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Marine Biology

, Volume 56, Issue 4, pp 301–310 | Cite as

Effects of Polinices duplicatus (Gastropoda: Naticidae) on infaunal community structure at Barnstable Harbor, Massachusetts, USA

  • W. I. Wiltse
Article

Abstract

Effects of the predatory naticid snail Polinices duplicatus (Say) on species composition, diversity and density, of the infauna of intertidal sand-flats at Barnstable Harbor, Massachusetts, USA, were studied using field experiments. Responses of molluscs (prey of P. duplicatus) and nonmolluscs (nonprey) were considered separately to distinguish between the effects of feeding and sediment disturbance during foraging. The fauna of 0.25 m2 predator-exclusion cages, coarse-mesh cages, sieved areas, and controls was followed for 1 yr. Species associations within cages from which predators were excluded were denser, more diverse, and richer in molluscs than those in other treatments. Larger areas (3×3 m) of natural bottom were fenced and maintained as snail exclosures and enclosures during two feeding seasons. For both molluscs and nonmolluscs, diversity (H'), number of species, evenness (SD), and density all decreased with increasing snail density. Intense predation pressure on molluscs and selective feeding on thin-shelled bivalves, which were rare, removed individuals and species of molluscs from the community. Comparison of samples taken inside and outside trails made by snails showed that disturbance of the surface sediment layers by snails decreased the abundance of spionid polychaetes and total nonmolluscs. The sipunculan Phascolopsis gouldi and the bivalve Gemma gemma dominated the community in all experimental treatments and were little affected by the activity of Polinices duplicatus. Predation and disturbance by snails lowered community diversity by removing individuals of the less abundant species, and generally maintained population densities below the level where strong competition would occur.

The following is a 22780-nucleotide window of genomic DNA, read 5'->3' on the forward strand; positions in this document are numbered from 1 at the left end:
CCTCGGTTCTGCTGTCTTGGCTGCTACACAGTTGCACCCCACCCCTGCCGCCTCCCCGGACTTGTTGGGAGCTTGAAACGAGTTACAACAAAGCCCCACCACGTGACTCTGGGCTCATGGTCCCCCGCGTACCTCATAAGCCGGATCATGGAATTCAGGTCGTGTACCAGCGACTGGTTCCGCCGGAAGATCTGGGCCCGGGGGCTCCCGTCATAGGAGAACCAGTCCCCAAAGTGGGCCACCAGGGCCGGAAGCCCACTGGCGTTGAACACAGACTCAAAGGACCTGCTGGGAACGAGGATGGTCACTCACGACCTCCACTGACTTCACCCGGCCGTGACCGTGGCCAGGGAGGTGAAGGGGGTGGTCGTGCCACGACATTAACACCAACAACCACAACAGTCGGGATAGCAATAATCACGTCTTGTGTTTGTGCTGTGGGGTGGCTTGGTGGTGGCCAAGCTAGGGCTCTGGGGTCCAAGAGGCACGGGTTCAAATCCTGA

Keywords

Bivalve Polychaete Gastropoda Selective Feeding Snail Density 
These keywords were added by machine and not by the authors. This process is experimental and the keywords may be updated as the learning algorithm improves.

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Copyright information

© Springer-Verlag 1980

Authors and Affiliations

  • W. I. Wiltse
    • 1
  1. 1.Department of ZoologyUniversity of MassachusettsAmherstUSA

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